A. Breach of Contract Claim

         1. Whether the Allegations of the Complaint in the Underlying Case Invoked the Duty to Defend

         The Court first addresses Plaintiff's argument that the complaint in the Underlying Case alleged facts that required Defendant to defend the lawsuit. “Whether there is a duty to defend is a question of law.” Carl's Italian Rest. v. Truck Ins. Exchange, 183 P.3d 636, 639 (Colo. 2007).

         “The duty to defend pertains to the insurance company's duty to affirmatively defend against pending claims.” Constitution Assocs. v. New Hampshire Ins. Co., 930 P.2d 556, 563 (Colo. 1996). “Generally, the duty to defend arises where the alleged facts even potentially fall within the scope of coverage ..... ” Id. (emphasis in original); see also Hecla Mining Co. v. New Hampshire Ins. Co., 811 P.2d 1083, 1089-90 (Colo. 1991). The duty to indemnify, on the other hand, “relates to the company's duty to satisfy a judgment entered against the insured”, and arises only if “the policy actually covers the alleged harm.” Id. In some instances, an insurer will be found to have a duty to defend even though it may have no duty to indemnify. Compass Ins. Co. V. City of Littleton, 984 P.2d 606, 613 (Colo. 1999). This is because “[t]he duty to defend is triggered more easily than is the duty to indemnify.” Constitution Assocs., 930 P.2d at 563.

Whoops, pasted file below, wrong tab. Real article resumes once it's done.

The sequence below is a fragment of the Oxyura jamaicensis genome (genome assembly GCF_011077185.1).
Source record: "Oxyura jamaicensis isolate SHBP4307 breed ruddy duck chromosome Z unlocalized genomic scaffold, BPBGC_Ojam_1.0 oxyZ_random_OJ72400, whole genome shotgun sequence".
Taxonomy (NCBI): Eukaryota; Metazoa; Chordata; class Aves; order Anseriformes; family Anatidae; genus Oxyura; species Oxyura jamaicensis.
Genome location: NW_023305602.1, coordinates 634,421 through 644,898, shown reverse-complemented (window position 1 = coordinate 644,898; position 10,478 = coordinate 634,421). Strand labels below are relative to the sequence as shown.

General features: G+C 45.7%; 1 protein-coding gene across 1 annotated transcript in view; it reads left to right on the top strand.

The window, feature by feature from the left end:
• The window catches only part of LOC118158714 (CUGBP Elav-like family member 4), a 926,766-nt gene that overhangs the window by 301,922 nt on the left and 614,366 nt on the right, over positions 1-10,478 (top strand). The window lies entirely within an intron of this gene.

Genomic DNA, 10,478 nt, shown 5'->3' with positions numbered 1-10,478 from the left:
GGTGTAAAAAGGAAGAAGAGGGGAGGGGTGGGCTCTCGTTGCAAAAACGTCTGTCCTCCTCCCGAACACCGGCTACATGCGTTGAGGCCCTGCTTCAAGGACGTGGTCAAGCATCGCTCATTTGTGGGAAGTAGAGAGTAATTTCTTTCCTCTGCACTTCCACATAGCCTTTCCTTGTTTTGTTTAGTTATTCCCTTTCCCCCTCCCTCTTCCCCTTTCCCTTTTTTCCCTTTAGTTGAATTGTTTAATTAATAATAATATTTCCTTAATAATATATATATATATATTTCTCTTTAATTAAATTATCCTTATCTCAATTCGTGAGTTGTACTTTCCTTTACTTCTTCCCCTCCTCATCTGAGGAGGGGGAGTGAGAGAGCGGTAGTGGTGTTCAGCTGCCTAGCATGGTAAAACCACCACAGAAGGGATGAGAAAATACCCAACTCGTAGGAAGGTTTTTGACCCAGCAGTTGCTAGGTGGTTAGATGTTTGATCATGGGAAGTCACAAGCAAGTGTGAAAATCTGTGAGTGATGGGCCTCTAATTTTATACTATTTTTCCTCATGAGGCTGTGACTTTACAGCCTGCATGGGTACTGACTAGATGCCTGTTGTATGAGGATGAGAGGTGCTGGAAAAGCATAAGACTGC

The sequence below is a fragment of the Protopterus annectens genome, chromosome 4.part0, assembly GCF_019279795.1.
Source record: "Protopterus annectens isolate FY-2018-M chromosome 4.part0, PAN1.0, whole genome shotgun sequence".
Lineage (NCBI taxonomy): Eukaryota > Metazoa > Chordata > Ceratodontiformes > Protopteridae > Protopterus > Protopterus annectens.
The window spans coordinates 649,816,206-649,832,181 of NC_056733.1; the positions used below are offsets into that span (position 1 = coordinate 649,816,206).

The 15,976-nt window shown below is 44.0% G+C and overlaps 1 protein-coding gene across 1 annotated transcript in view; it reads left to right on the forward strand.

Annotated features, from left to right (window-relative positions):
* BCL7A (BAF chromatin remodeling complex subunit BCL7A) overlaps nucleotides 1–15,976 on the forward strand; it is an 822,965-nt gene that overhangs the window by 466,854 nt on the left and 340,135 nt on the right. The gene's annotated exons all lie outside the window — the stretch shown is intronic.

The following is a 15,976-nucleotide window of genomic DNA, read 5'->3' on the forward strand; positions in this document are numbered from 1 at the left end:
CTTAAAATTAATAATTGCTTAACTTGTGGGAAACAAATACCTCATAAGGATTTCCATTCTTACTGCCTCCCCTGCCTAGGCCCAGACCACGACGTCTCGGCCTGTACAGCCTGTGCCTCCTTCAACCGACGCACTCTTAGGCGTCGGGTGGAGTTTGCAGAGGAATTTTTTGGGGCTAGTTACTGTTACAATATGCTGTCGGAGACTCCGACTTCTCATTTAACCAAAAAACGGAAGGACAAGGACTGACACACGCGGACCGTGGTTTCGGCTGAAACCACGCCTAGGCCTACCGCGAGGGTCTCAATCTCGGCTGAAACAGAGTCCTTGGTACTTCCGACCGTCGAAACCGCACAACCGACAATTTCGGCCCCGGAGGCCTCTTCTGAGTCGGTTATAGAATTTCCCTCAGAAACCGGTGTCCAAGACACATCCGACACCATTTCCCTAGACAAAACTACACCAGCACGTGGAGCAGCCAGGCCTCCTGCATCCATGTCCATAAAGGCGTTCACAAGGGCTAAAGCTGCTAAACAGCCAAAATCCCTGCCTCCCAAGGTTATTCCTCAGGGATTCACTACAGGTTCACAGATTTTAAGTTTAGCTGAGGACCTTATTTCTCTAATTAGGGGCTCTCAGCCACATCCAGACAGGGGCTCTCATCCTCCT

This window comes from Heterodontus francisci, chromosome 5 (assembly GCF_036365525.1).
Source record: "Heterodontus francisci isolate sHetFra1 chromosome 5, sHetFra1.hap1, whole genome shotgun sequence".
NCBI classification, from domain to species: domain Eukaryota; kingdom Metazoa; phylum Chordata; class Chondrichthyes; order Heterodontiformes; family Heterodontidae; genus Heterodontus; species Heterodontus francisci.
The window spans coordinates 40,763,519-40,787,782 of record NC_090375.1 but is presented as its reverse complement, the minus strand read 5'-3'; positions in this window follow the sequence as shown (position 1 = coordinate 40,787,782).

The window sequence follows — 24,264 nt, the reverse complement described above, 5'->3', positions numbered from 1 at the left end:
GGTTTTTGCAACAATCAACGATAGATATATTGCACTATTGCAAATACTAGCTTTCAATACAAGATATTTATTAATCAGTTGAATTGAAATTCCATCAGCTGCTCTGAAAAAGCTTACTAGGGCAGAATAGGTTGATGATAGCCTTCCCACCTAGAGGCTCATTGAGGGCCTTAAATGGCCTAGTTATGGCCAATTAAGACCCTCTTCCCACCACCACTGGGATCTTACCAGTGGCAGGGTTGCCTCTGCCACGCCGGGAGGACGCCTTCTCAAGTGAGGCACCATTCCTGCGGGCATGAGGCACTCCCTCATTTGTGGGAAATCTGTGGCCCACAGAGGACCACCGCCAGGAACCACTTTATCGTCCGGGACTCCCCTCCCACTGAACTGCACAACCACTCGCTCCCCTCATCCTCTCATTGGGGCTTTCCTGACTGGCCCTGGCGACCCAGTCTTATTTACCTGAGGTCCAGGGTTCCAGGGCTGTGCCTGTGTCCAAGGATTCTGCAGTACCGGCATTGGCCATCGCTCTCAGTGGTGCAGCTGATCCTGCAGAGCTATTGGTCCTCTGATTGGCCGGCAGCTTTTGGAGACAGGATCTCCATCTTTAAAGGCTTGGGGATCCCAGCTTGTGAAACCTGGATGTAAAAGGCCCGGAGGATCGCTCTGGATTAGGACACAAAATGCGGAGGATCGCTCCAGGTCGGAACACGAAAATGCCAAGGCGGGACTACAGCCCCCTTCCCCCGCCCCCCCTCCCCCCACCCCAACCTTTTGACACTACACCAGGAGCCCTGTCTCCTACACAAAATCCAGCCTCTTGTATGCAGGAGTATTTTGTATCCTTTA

The Colorado Supreme Court “has set a high standard for an insurance company seeking to avoid its duty to defend that focuses on an examination of the allegations in the underlying complaint against the insured[.]” Compass Ins. Co., 984 P.2d at 613. “‘An insurer's duty to defend arises when the underlying complaint . . . alleges any facts that might fall within the coverage of the policy.'” Id. (quoting Hecla Mining Co., 811 P.2d at 1089). This has been referred to as the complaint rule. Id. at 615. Thus, “‘[t]he actual liability of the insured to the claimant is not the criterion which places upon the insurance company the obligation to defend.'” Hecla Mining Co., 811 P.2d at 1089 (citation omitted). “Rather, the obligation to defend arises from allegations in the complaint, which if sustained, would impose a liability covered by the policy.” Id.